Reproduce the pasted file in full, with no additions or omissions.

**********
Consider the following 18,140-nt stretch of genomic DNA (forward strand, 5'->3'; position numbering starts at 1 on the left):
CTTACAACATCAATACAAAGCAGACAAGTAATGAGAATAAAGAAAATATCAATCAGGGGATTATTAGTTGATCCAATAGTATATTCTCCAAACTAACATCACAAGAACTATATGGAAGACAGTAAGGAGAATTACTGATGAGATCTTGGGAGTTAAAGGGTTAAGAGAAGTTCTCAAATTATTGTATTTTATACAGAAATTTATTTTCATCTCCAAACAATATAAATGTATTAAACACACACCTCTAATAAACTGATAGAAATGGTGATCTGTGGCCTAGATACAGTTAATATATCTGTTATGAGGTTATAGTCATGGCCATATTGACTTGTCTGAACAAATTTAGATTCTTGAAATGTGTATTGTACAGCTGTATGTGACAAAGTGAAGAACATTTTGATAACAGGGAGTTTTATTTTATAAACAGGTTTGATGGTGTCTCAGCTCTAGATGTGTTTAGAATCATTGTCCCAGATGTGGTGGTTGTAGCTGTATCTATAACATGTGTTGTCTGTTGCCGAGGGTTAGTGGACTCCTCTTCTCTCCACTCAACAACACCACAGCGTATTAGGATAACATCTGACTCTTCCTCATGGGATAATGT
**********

Consider the following 18,140-nt stretch of genomic DNA (forward strand, 5'->3'; position numbering starts at 1 on the left):
CTTACAACATCAATACAAAGCAGACAAGTAATGAGAATAAAGAAAATATCAATCAGGGGATTATTAGTTGATCCAATAGTATATTCTCCAAACTAACATCACAAGAACTATATGGAAGACAGTAAGGAGAATTACTGATGAGATCTTGGGAGTTAAAGGGTTAAGAGAAGTTCTCAAATTATTGTATTTTATACAGAAATTTATTTTCATCTCCAAACAATATAAATGTATTAAACACACACCTCTAATAAACTGATAGAAATGGTGATCTGTGGCCTAGATACAGTTAATATATCTGTTATGAGGTTATAGTCATGGCCATATTGACTTGTCTGAACAAATTTAGATTCTTGAAATGTGTATTGTACAGCTGTATGTGACAAAGTGAAGAACATTTTGATAACAGGGAGTTTTATTTTATAAACAGGTTTGATGGTGTCTCAGCTCTAGATGTGTTTAGAATCATTGTCCCAGATGTGGTGGTTGTAGCTGTATCTATAACATGTGTTGTCTGTTGCCGAGGGTTAGTGGACTCCTCTTCTCTCCACTCAACAACACCACAGCGTATTAGGATAACATCTGACTCTTCCTCATGGGATAATGT